At Berger and Montague, we pride ourselves on effective, thorough representation of individual whistleblowers eager to expose fraudulent misconduct against the government. As you may have gathered from previous posts, the U.S. government does not always intervene in every whistleblower case. However, we remain dedicated to our clients and continue to persevere on behalf of our private whistleblowers. Accordingly, we are proud to announce our involvement in the largest whistleblower settlement to date which did not involve the government’s intervention. For our client, pharmacist Donald Gale, we secured a $120 million settlement, of which he is set to receive a percentage of up to 30 percent.
Facts of Gale v. Omnicare
In our trek to bring justice to light, we helped uncover attempts by Cincinnati-based pharmacy services company Omnicare, a company sitting atop the Forbes 400 list. The Company according to the Complaint, offered unlawful kickbacks and participated in an illegal “swapping” scam against Medicare.
In his complaint, qui tam plaintiff Gale alleged a swapping scheme involving Omnicare’s decision to provide nursing home facilities heavily-discounted prescription medications for their inpatients receiving Medicare Part A benefits. Under the provisions of Medicare Part A, nursing homes are provided a flat fee to the facility to cover all prescription drug costs, leaving the facility with the responsibility to find the most economic price.
Under the swapping scheme, Ominicare offered facilities a daily pricing plan for Medicare Part A drugs. The per diem price plan, it is alleged, fell substantially below the fair market value of the drugs, which made Omnicare the prime candidate for fiscally-aware facilities eager to keep Medicare Part A prescription costs to a minimum. In return for Omnicare offering its slashed per diem rates, it induced facilities to refer, or “swap,” their other patients to Omnicare for prescription services, most of who were either self-pay patients or participated in Medicare Part D prescription drug benefits. These patients were then billed the full price for prescription drugs, medical equipment and other pharmacy services.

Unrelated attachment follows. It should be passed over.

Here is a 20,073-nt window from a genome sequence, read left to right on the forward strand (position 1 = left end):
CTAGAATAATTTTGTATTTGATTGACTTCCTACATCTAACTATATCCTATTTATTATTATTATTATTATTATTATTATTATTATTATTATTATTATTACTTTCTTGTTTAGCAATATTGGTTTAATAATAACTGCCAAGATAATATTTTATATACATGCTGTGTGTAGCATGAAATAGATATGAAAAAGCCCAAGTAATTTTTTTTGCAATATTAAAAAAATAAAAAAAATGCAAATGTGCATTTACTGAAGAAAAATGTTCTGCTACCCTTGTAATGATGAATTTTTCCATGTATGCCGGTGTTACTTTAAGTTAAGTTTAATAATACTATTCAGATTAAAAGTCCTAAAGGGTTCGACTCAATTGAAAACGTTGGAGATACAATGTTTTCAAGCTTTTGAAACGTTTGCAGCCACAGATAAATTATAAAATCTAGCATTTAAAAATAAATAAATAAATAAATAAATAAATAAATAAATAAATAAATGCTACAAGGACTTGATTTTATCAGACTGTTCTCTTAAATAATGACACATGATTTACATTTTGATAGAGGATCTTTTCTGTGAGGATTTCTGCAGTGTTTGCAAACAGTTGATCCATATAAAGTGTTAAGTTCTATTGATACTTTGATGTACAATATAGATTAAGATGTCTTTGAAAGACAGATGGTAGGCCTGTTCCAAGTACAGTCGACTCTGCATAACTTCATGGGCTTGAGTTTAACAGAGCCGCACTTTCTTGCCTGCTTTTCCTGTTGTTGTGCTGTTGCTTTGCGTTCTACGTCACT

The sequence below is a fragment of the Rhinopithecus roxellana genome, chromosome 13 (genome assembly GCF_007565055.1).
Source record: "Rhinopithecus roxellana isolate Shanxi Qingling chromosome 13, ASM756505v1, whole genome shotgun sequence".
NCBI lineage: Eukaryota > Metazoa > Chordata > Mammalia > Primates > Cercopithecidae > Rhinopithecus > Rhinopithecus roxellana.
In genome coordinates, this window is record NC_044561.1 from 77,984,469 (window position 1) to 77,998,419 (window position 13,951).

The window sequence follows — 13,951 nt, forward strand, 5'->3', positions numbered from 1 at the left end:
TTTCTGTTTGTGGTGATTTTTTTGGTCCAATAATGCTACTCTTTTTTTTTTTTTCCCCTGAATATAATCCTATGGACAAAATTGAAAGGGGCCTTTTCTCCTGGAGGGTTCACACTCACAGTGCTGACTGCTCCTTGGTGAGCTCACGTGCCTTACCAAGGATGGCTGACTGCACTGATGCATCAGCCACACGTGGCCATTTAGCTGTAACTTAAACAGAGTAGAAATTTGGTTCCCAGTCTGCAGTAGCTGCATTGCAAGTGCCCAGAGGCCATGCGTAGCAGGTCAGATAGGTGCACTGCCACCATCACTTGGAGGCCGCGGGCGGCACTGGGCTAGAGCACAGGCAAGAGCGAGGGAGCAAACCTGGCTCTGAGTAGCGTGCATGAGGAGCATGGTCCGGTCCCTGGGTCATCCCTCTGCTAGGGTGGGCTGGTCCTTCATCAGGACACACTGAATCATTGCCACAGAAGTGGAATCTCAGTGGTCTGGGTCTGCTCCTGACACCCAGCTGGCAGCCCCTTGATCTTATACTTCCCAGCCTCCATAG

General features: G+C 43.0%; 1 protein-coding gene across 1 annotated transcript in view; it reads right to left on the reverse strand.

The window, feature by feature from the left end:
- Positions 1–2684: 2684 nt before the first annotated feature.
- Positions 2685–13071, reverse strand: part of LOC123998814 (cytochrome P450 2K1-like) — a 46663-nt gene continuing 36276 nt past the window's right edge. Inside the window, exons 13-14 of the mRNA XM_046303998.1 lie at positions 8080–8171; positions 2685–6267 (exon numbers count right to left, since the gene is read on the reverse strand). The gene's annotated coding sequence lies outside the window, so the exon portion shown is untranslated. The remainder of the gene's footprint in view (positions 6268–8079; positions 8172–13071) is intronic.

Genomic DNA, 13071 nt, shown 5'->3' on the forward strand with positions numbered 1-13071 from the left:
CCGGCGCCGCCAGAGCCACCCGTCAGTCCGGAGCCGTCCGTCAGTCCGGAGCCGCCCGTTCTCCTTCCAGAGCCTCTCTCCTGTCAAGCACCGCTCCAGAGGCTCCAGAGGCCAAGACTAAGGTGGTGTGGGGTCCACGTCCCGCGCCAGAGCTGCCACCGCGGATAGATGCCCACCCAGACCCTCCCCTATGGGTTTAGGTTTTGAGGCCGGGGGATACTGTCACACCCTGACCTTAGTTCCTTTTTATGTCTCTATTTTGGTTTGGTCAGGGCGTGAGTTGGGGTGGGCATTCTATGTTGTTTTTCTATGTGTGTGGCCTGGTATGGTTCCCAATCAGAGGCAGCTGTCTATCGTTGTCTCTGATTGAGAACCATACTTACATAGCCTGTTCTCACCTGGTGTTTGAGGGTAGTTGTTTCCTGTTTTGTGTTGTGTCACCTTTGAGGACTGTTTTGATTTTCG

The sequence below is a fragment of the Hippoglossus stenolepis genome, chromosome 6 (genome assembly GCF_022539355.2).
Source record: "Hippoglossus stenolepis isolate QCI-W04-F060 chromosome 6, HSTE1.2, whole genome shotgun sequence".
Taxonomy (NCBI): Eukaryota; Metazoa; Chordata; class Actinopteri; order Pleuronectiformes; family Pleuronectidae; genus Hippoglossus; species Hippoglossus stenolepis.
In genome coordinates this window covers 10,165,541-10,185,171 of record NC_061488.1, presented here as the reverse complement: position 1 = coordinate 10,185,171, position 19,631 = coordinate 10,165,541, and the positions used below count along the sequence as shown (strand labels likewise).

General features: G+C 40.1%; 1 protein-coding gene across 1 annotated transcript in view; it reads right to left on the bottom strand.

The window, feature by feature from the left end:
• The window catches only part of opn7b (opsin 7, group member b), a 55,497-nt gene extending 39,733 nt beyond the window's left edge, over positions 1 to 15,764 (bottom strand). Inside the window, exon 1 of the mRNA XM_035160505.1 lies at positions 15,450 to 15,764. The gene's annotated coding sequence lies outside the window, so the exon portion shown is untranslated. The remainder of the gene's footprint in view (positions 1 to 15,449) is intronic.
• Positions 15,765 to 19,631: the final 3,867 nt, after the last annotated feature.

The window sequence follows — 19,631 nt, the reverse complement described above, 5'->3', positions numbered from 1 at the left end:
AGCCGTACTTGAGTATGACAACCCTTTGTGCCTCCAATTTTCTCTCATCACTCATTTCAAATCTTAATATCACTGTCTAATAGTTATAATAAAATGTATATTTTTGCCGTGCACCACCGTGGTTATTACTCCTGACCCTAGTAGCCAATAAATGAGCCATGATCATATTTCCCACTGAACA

Under regulations imposed by the Health and Human Services Office of Inspector General, this type of swapping is considered a kickback for nursing home facilities and is prohibited by the False Claims Act’s Anti-Kickback statute.
Plaintiff Gale was employed as a pharmacist and general manager for an Omnicare facility in Ohio from 1993 until 2010. In January, 2010, his whistleblower case was filed under seal until the U.S. Attorney’s Office for the Northern District of Ohio opted not to intervene. At that point, our law firm, as well as other well-respected law firms around the nation, worked together to achieve a $120 million settlement, on the eve of the trial.
The settlement and case resolution is considered pending until the Department of Justice and U.S. District Judge James Gwin signs off on the agreement.
The Whistleblower Plaintiff is the Pivotal Part of the Process
Without Mr. Gale’s willingness to come forward with allegations of violations, Omnicare would most likely continue to bill Medicare for prescription medications. This case also proves that sizable, fair and equitable settlements are possible, even without government intervention. If you have knowledge of possible fraud or kickback schemes with regard to federally-subsidized prescription drugs, contact Berger & Montague today.